Intensity is in most cases a strength, and the pursuit of success doesn’t necessarily feel good. There is no Rocky montage in real life. When I read this profile on Harbaugh – brilliantly and humorously structured around a game of catch between the coach and the writer – I am reminded of the least common denominator. If there is a person out there so one-dimensional in his focus on winning everything – from a conversation to a football game – then how does that impact the chances of success for any well-adjusted human? I’m also reminded that sport is perfect for these types of people (and why we as fans love it so much as a reprieve) – everything is objective at the end of the day. One team wins, and one team loses. There is no gray. -PAL

Source: “Jim Harbaugh comfortable in chaos”, by Seth Wickersham, ESPN The Magazine (10/2/2014)


More Than a Routine

Sergio Romo catches the ceremonial first pitch before every Giants home game. Most of us aren’t even in our seats yet, and – let’s be honest – we’re kind of hoping for a catastrophe. After all, there’s something fair in a b-list celebrity who doesn’t know how to throw bouncing one in there for us to laugh at, right? Well, that’s not always the case. Here’s a story of that meaningless first pitch changing lives. -PAL

Source: “Giants’ Sergio Romo inspired a teen girl to keep fighting”, Daniel Brown, San Jose Mercury News (09/26/2014)


Video of the week:

 

Quote of the week:

“You and your mom are hillbillies. This is a house of learned doctors.”

– Dale Dobak

Week of August 25, 2014

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Jerry Jones Has a Great Life.

This profile on Jerry Jones is incredibly long, and you probably don’t have time to read it all. Which is why we’re here, with the best tidbits from a really good read:

  1. Jerry Jones is 6 feet, ½ inch tall. I always thought he was like 6’4.
  2. Jerry Jones played college football.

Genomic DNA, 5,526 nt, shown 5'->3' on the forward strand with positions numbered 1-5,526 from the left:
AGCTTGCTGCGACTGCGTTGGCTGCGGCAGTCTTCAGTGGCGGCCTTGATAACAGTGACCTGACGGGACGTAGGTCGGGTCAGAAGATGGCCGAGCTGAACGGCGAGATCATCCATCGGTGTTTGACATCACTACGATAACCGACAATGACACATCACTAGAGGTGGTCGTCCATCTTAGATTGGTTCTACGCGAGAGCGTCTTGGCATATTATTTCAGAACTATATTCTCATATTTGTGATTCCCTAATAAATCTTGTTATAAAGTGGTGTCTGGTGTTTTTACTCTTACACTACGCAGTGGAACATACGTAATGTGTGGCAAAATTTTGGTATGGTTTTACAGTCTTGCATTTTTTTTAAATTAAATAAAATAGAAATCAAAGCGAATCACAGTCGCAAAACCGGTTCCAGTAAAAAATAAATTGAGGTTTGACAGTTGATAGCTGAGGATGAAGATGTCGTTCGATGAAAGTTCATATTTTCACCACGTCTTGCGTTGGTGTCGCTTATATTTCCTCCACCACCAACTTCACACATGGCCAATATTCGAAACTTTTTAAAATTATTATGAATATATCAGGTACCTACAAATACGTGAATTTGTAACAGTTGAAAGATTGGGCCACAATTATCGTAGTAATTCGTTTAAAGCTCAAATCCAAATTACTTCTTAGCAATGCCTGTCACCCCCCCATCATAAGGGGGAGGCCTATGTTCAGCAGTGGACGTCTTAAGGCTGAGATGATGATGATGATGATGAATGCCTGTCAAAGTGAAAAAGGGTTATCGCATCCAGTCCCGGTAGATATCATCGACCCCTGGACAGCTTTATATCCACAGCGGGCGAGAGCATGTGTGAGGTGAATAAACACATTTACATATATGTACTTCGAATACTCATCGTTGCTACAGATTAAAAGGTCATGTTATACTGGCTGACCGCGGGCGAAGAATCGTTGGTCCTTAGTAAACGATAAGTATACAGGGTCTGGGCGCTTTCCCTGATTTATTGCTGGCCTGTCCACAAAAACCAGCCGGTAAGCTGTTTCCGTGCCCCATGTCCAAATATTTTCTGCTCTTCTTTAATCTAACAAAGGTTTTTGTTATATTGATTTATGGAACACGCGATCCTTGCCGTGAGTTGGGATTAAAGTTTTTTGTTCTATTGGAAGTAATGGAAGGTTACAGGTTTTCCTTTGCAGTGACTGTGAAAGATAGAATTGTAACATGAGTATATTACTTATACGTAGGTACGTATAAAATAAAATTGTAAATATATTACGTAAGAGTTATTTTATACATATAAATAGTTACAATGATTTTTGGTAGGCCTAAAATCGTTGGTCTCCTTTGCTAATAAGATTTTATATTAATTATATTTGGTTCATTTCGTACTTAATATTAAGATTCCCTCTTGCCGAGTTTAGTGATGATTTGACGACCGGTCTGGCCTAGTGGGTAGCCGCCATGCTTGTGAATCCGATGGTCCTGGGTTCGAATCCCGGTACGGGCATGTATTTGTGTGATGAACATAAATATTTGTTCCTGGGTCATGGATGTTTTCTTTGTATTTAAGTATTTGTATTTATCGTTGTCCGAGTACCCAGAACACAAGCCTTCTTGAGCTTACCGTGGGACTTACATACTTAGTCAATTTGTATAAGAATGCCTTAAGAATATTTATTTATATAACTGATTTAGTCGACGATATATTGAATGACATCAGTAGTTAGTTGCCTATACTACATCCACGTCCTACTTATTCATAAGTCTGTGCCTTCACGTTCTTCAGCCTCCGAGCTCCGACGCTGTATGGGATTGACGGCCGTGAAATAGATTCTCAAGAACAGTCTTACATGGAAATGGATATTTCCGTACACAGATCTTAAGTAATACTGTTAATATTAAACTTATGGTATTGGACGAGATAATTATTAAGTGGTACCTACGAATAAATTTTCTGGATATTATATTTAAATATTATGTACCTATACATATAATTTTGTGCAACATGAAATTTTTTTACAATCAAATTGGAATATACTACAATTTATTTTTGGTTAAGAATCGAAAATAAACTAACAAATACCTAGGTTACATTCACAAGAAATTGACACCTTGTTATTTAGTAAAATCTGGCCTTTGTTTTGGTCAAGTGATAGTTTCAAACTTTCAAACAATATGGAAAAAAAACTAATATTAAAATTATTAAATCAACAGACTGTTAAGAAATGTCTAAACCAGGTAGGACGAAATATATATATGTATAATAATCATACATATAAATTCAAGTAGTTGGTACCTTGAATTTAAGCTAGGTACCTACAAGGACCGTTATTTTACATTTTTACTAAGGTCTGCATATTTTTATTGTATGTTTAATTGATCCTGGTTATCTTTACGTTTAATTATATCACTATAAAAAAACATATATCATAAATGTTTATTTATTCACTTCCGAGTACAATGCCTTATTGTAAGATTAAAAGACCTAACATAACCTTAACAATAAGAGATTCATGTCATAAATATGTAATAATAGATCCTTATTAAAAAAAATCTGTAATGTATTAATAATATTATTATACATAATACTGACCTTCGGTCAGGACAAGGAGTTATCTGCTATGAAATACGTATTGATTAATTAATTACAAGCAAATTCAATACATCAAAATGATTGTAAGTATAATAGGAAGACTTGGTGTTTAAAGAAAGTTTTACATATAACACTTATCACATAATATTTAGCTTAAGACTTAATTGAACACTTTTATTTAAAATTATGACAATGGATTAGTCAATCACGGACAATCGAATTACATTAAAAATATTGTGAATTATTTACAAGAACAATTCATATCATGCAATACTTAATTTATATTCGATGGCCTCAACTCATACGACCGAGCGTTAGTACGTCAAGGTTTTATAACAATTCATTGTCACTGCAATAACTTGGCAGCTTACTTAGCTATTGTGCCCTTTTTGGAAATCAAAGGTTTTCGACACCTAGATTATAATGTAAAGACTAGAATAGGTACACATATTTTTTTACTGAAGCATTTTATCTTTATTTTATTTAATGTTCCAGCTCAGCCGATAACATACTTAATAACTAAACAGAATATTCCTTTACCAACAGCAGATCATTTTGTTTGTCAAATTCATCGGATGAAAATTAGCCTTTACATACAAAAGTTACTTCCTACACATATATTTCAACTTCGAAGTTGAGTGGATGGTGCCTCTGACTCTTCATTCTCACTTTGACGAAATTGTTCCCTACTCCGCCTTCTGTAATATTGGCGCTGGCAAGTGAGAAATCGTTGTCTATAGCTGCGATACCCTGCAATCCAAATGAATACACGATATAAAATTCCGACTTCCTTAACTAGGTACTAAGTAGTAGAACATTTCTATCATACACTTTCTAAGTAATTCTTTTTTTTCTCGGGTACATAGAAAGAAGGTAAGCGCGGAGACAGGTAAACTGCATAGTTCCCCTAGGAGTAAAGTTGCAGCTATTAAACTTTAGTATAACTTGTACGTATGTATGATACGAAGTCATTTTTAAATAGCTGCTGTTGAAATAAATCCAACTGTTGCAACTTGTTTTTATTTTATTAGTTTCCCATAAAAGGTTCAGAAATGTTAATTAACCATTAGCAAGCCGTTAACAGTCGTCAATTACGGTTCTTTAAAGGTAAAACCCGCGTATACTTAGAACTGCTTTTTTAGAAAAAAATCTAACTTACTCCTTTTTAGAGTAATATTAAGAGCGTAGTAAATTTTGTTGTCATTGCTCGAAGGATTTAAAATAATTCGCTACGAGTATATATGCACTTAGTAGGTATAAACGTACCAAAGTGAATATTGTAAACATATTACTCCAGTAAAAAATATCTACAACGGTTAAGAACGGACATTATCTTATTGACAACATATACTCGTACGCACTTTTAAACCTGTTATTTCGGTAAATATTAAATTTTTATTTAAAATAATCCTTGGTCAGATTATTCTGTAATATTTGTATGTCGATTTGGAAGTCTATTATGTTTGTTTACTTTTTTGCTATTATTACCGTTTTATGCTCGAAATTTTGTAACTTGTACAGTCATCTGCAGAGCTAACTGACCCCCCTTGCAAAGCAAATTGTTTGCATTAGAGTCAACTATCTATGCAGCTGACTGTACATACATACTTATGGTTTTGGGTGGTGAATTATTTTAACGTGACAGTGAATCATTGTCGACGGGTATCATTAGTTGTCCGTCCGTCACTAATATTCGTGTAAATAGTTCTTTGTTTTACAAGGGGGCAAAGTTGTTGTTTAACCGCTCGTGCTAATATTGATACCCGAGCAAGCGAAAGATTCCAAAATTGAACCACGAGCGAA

3. George Strait fans really love George Strait. $1000 for parking spots?!
  4. Jerry claims he spent all the money he had at the time ($150M) buying the Cowboys. Forbes now values the team at $3.2B. Billion! Seems like a wise investment.
  5. Sports radio guys are idiots. I did not learn that from this story. But I did learn that one of the dumbest is in Dallas, who stated in this story that being GM of the Cowboys is maybe one of the most important jobs in the world. The world. Ugh.
  6. Jerry Jones uses a flip phone. For the record, I love flip phones.
  7. Jerry Jones and Jimmy Johnson were teammates in college?!
  8. Romo talking about how Jones is all about substance and not style, and that is why he passed on Johnny Manziel, right after reading how angry Jones was that they did not take Manziel, is really funny.
  9. Romo drinks Miller Lite. Of course.
  10. While the reporter was there, Adrian Peterson called Jerry Jones and told him he’d like to play for the Cowboys. Jones expressed that the interest is mutual. I can’t wait to see what the Vikings’ response is to this.
  11. Jerry Jones and Jimmy Johnson were ROOMMATES in college??
  12. With outside financial backing, Jerry Jones almost bought the San Diego Chargers when he was just 23 years old. His father talked him out of it. That is wild.
  13. Years ago, Jones gave up alcohol to lose weight. But his own mother convinced his wife to get Jones drinking again, because he was too much of an asshole sober.
  14. God I wish I was rich: “He and Jones were drinking heavily in Austin one night and stumbled into a dance club at 2:30 a.m. when the bartender told them that last call had long passed. “Either you start servin’ drinks,” Jones said, “or I buy the bar and you’re the first son of a bitch I get rid of.” Ten minutes later, Jones tells Hansen, “Go to the bathroom.” Inside, Hansen discovered a bartender sitting behind a hastily assembled but fully stocked bar; Jones, Hansen and another 10 pals enjoyed mixed drinks until 5 a.m. Hansen was shipwrecked with a hangover until late the following afternoon. “Jones was on ‘Good Morning America’ at 7 a.m.,” Hansen says in awe.)”

As I said, Jerry Jones has a great life. -TOB

Source: Jerry Football”, by Don Van Natta, Jr., ESPN The Magazine (08/28/14)

Note: Jerry Jones is one of the primary reasons I love sports. When it all comes down to it, we want characters. Give me more weirdos, drunks, oddballs; give me a second helping of Mark Cuban, Dennis Rodman, and Lawrence Taylor. While of course I want the Twins* to win the World Series, it’s not happening more than 5 times in my life (stop laughing – a guy can dream – they’re 40% of the way there already). At some point we all recalibrate our definition of ‘hero,’ and Kirby Puckett, Michael Jordan, Joe Montana, etc. are replaced with mom, dad, brother, and teacher. It’s a liberating moment, actually. What we really want from sports is characters – characters we like, characters we hate, and characters we like to hate/hate to like. Keep on keepin’ on, Jerry. More strippers. More plastic surgury, you dirty ol’ man.  – PAL